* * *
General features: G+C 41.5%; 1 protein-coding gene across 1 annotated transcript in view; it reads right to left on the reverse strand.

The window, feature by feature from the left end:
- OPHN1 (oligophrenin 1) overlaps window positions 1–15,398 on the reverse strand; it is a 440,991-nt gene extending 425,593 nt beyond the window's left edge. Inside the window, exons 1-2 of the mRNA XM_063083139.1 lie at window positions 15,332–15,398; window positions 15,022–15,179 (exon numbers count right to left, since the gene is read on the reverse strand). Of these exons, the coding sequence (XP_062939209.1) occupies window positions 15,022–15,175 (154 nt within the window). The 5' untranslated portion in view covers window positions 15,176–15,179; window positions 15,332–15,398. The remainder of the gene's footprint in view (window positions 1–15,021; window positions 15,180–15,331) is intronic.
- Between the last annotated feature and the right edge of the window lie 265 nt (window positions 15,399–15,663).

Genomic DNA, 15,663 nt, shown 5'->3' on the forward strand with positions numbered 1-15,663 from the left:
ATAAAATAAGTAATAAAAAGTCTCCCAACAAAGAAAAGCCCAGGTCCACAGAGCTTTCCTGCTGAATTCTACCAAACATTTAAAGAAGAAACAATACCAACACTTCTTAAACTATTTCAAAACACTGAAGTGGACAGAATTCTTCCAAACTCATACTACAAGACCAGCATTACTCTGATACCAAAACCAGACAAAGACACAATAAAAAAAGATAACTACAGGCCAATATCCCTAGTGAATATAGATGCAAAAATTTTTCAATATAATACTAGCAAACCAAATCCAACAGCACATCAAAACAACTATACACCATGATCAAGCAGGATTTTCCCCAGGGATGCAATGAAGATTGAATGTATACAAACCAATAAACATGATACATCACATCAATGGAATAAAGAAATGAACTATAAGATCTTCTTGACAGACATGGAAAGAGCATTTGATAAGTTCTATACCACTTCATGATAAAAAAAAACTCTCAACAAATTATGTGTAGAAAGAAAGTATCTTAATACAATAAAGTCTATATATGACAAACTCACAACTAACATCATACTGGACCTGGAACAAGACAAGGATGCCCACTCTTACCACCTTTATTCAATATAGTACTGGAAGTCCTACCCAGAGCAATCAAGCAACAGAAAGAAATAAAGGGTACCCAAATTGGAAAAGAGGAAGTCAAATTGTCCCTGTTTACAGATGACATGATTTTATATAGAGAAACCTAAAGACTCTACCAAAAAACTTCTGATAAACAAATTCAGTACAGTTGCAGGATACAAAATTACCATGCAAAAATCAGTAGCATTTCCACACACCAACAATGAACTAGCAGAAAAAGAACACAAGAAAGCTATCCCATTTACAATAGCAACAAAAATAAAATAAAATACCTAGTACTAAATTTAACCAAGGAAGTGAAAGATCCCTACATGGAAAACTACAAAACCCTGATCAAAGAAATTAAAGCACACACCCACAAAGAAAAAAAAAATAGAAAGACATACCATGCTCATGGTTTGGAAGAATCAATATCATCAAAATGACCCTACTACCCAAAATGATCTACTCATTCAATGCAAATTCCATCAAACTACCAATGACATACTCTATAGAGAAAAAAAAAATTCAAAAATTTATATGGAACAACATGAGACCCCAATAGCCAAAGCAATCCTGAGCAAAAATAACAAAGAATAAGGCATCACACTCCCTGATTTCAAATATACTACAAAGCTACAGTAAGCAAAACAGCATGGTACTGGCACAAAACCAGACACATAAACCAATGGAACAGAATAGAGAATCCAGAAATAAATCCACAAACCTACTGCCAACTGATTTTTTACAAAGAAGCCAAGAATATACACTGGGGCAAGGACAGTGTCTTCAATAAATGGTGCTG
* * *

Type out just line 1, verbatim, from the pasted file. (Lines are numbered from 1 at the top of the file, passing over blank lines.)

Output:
General features: G+C 41.5%; 1 protein-coding gene across 1 annotated transcript in view; it reads right to left on the reverse strand.